Might have added fees: Most loans come with added fees that you’ll need to pay in exchange for the privilege of borrowing money.

 Won’t fix bad spending habits: As useful as it can be, debt consolidation loans won’t help you fix the problematic habits that led to you accruing debt in the first place. You also need to budget to pay off debt and practice smart spending habits.

Truthfully, while auto loan consolidation can be a powerful tool, it’s not right for everyone. With that in mind, here’s some more information to help you determine whether this financial move is right for you.

When auto loan consolidation may make sense

Consolidating your auto loans might make sense if you’re currently juggling multiple debt payments and you’re having trouble managing them all. It’s easier to make sure one monthly payment is made on time than it is to keep track of multiple due dates and missing a payment by mistake.

It can also be a good idea if you have a strong credit score. You may be able to qualify for a better interest rate than you currently have, which can help you save money over time.

When auto loan consolidation may not make sense

Debt consolidation likely doesn’t make sense if you’re not ready to examine the habits that helped build the debt in the first place. Without changing your spending habits, there’s a good chance that you could continue to accrue more debt after consolidating your auto loan.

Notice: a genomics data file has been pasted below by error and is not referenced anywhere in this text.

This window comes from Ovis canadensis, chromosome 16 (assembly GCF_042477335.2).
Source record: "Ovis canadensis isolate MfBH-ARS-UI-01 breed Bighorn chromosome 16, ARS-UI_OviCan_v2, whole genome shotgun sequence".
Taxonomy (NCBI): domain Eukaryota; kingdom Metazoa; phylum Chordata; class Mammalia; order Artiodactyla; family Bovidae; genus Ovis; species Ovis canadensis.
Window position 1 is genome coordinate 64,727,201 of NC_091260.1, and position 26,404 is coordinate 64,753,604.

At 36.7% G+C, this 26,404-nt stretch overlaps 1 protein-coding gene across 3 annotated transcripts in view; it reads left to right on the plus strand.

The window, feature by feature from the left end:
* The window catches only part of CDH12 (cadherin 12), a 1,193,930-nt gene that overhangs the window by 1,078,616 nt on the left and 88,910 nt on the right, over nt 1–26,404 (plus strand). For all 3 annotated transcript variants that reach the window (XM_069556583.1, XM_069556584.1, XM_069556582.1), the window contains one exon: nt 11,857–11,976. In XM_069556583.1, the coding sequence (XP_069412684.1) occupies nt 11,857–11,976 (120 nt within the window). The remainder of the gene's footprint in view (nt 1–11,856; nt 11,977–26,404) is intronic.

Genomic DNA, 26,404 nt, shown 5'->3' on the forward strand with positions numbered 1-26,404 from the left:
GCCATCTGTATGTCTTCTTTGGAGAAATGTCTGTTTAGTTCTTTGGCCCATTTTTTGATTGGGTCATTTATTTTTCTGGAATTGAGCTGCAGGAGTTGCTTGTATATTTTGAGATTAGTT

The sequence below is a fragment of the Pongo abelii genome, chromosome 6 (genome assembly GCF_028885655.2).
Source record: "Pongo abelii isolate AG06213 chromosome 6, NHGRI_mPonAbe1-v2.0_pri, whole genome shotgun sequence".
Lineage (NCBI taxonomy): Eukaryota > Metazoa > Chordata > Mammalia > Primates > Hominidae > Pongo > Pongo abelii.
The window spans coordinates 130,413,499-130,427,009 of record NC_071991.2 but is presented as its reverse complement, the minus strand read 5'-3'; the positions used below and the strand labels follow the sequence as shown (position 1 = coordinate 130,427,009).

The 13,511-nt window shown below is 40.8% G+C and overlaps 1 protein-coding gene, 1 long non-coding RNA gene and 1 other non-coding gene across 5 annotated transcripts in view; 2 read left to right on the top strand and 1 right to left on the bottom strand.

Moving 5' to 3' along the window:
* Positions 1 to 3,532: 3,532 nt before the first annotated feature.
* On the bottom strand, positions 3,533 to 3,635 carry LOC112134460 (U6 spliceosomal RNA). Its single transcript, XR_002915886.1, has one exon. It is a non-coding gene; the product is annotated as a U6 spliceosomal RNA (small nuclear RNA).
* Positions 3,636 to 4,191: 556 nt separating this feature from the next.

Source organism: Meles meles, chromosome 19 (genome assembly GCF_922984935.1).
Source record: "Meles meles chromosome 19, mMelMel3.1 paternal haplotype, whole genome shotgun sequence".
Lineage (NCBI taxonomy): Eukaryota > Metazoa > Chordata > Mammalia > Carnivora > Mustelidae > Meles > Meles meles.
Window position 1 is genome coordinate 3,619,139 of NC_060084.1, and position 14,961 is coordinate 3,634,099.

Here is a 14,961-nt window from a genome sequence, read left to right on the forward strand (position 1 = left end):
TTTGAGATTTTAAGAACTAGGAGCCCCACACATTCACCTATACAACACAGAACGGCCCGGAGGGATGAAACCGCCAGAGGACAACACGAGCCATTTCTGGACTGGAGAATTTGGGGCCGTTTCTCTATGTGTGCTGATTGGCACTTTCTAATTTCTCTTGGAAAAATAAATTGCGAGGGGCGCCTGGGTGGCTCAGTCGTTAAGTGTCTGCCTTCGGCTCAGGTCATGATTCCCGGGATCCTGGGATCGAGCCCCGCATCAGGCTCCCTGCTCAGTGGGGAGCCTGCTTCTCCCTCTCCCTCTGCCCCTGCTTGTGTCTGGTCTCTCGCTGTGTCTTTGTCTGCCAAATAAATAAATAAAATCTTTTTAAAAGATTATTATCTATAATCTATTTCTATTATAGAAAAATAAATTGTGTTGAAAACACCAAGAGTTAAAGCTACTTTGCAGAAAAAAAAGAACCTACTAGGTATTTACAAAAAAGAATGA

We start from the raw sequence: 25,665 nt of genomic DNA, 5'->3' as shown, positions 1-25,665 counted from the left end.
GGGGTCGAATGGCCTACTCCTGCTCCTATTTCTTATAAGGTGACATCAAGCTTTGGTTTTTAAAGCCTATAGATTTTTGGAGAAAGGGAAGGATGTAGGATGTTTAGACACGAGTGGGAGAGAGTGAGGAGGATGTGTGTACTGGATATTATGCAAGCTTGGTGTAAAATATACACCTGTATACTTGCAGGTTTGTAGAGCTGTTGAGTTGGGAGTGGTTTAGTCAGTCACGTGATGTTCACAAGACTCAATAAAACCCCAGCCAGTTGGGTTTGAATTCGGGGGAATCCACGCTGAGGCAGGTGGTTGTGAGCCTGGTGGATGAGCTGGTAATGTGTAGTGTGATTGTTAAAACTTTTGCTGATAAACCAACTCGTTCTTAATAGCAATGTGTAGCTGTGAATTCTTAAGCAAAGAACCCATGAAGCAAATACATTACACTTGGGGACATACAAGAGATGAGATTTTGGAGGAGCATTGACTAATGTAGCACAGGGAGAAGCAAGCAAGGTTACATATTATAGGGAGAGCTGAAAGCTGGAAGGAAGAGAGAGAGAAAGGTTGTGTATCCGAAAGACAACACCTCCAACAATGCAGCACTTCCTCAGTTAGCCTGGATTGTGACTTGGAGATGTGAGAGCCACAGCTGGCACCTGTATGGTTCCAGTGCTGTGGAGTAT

Likewise, if you only owe a small-to-moderate amount of debt, it’s typically a better idea to use other strategies, like the debt snowball or debt avalanche methods, to work toward repayment. In that case, you can avoid paying some of the fees that come along with taking out a debt consolidation loan and you’ll likely be able to repay your debts faster.

Finally, you may want to reconsider auto loan consolidation if you have a lower credit score. While there are debt consolidation loans for bad credit, the interest rates can sometimes be cost-prohibitive and you may end up paying more in interest than you would by sticking with your existing auto loan.

Yes, it is possible to consolidate your car loans. However, since there’s no such thing as a dedicated auto consolidation loan, you’ll likely need to use another form of financing, like a personal loan, home equity loan or balance transfer credit card, in order to make it happen.

When you first pay off your existing loans and close the accounts, that can temporarily ding your credit score. But, if you’re diligent about making payments on time, consolidating your auto loans can actually help to improve your score by adding to your credit mix.

Different lenders will accept different credit scores. If you have a lower credit score, consider shopping for a debt consolidation loan for bad credit. However, be aware that the lower your score is, the higher your APR is likely to be.